Is it a commentary on action thrillers, a put-on? "I didn't try to send anything up because I'm not good at that. But I do think that there is some humor in this movie. To me, it's not an action movie. I would describe it as a character-driven thriller. That's what I set out to make. 'Ronin' had so much more action in it that this. This is..." He thinks for a second, his eyes light up. "A suspense thriller. That's what it is."

Frankenheimer's exquisitely composed shots, lit in a desaturated, almost black-and-white range of colors, suggest that like the kind of person who would read a film script and see it play out in images as the words spill past. "My best movies, it's kind of like before I even start them, I can roughly seem them projected on this screen in my mind. Not shot for shot, but kind of a general idea of it. This was one of those movies. This is a medium of images. As you're reading certain scenes, even for the first time, certain images do -- at least to me -- come to mind. I try and plan a great deal before I get to the set. I pretty well know after rehearsal and working with my storyboard artist what this movie is going to look like. We pre-block a lot of scenes in rehearsal and I have a pretty darn good idea of how I'm going to photograph those."

While more about character than "Ronin," there are still remarkable images of his actors being flung across the wide screen here. Does he have a theory as to why violence is so much fun to watch? "I think the nature of the human being is to be challenged, to be pushed to the limits. I think that sometimes it's better to look at this vicariously than to have to do it! You'll get more satisfaction watching someone else do it, going back to the gladiators, when you could watch and not fight the lions yourself. And it truly works when you're connected to the character, emotionally invested. In 'Ronin,' you care about who's in the car. Then, when you're directing, you have to make that as realistic as you can."

Is there any kind of daily fear left after fifty years? "Well, Stanley Kubrick said it best, he said the hardest thing in the world in the morning is to get out of the car. What you say to the crew to get it going. I don't have that feeling of panic I had when I was younger. I know, quite honestly, that no matter how bad the situation is, or what kind of problem there is, I'm going to find a way to get out of it. It may not be perfect, but we're gonna get out. We're gonna come to the end of it. That doesn't make me overconfident, but it does take away a lot of the fear factor. There's anxiety, there's apprehension about whether it's being done the right way. There are hundreds of decisions a director has to make every day and it takes a kind of self-confidence to be able to make those decisions and to make them with some kind of equanimity. It's still difficult." With three pictures left on his Miramax contract, he adds, "I hope it always will be."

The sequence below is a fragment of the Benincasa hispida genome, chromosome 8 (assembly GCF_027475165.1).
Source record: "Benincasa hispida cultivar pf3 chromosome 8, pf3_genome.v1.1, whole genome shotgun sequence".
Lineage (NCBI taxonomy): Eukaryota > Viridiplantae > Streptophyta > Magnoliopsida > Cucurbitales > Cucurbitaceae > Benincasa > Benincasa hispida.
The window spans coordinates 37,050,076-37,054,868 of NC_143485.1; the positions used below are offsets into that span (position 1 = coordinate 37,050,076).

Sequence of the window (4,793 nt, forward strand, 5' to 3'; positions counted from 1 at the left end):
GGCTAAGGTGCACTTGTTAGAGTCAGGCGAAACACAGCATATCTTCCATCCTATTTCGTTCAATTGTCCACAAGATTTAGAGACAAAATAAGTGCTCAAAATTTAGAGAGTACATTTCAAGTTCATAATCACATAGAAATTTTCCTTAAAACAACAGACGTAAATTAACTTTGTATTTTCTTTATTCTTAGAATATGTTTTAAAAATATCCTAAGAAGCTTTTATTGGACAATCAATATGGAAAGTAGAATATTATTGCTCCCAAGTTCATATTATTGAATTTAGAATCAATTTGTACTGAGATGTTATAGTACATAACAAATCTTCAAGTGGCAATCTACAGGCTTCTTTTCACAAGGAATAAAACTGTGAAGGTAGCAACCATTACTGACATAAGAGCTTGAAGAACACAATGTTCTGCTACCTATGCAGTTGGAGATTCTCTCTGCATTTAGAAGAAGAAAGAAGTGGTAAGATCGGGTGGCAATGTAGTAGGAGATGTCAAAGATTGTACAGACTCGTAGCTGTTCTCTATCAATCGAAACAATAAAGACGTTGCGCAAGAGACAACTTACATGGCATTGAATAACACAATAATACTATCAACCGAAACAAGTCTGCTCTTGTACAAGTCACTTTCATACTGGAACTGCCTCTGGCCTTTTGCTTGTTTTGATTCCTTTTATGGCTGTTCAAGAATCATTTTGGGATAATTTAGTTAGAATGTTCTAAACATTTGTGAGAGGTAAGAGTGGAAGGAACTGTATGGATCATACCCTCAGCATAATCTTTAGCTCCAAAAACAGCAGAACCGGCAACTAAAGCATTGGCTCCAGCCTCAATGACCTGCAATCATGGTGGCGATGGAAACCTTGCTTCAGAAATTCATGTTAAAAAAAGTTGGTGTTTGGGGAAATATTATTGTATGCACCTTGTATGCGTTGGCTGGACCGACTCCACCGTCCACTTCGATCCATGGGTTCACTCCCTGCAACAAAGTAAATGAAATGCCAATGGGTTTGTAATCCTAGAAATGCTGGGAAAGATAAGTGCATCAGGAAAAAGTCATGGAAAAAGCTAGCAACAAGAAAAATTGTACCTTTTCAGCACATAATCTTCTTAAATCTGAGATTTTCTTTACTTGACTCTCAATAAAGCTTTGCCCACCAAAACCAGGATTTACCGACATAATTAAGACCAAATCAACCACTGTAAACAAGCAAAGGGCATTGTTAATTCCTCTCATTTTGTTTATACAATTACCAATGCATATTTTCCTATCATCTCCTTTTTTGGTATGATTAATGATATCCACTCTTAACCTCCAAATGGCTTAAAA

10 February 2000

Even Herzog started small: Harmony Korine

I'M FASCINATED BY WORK THAT STIRS UP OTHER ARTISTS. Work that somehow floats atop the white noise of critical disdain. Not so much novels that no one reads from "writers' writers," but work that somehow strikes a chord with all the right people. We like people whose lists of things are like our lists. Watch how many writers divine the soul of a party host by scanning the bookshelves around the room. (Understand why most video collections are kept in closets and cupboards, tender fixations held away from unmerciful eyes.) And what inspires artists can be the commonest trash—which will later be held up as great "pop."

A way around to explaining what I adore about both the public image and on-screen effect of the films of Harmony Korine. Some cast him as a crass provocateur, sucking up the moldering carcasses of the careers of 60s and 70s icons like Herzog, Fassbinder, Godard and others. While the 25-year-old Whitney Biennalist is often dismissed as a bratty poseur, deep strains of personal concerns filter through his work. Salon wrote recently about Korine's father, Sol, who was a documentary producer in Georgia for PBS in the 70s and had a September showing of his work at New York's Anthology Film Archives. Surprise: the fascination in Gummo (1997) with the South and its eccentrics is there in his father's work, prefiguring motifs and fixations in the young Korine's enterprises. With julien donkey-boy (1999), Korine attempted to work through his life-long relationship with his schizophrenic uncle Eddie. Our bearings are lost to Ewen Bremner's stammering attempt to capture his earnest soul and the camera's equal unhingedness. In effect, Korine attempts to embrace not only familial madness—but the family's cool gaze onto other hard realities.

It ADDS up. I have a clutch of friends in their early 20s who pour my coffee at the local shop and tell the best cracked-up stories, a crew of variously talented, wondrously wild-eyed, wild-haired musicians, skateboarders, video enthusiasts, hairdressers, painters, etc. They beg for Harmony gossip and long for Harmony limited edition collectibles. Talk to them: they see what's going on; he's not just chi-chi for a post-MTV generation. They speak knowingly of Korine's grabbed images in league with contemporary photographers like Nick Waplington, Juergen Teller, and Terry Richardson.

But all too many critics, the notably unctuous David Denby among them, sound like bosom buddies of David Letterman when they speak of Korine, cranky oldsters fearing the manic energy of youth. Yet there is something else I'm shocked they miss. I also esteem Korine for his avoidance of the low craft that passes for rock-video-dazed imagemaking, never truly ever referencing the lingo that's been manufactured for his demographic. When he does indulge in pop effects—even making a sublime video for New York downtown hipsters Sonic Youth's "Sunday"—they're often compellingly experimental, refusing to make jokey reference to video games, drugs, or television that confirms and comforts; yes, I, too, am a friend of "Friends." What truly calculating type would make the penultimate shot of their first feature an image of a frail, angelic, girlish, rail-thin, bare-chested boy in bunny ears rushing through gray rain to the camera with a dead cat in his hands while Roy Orbison wails "Crying"? Is this kid a careerist?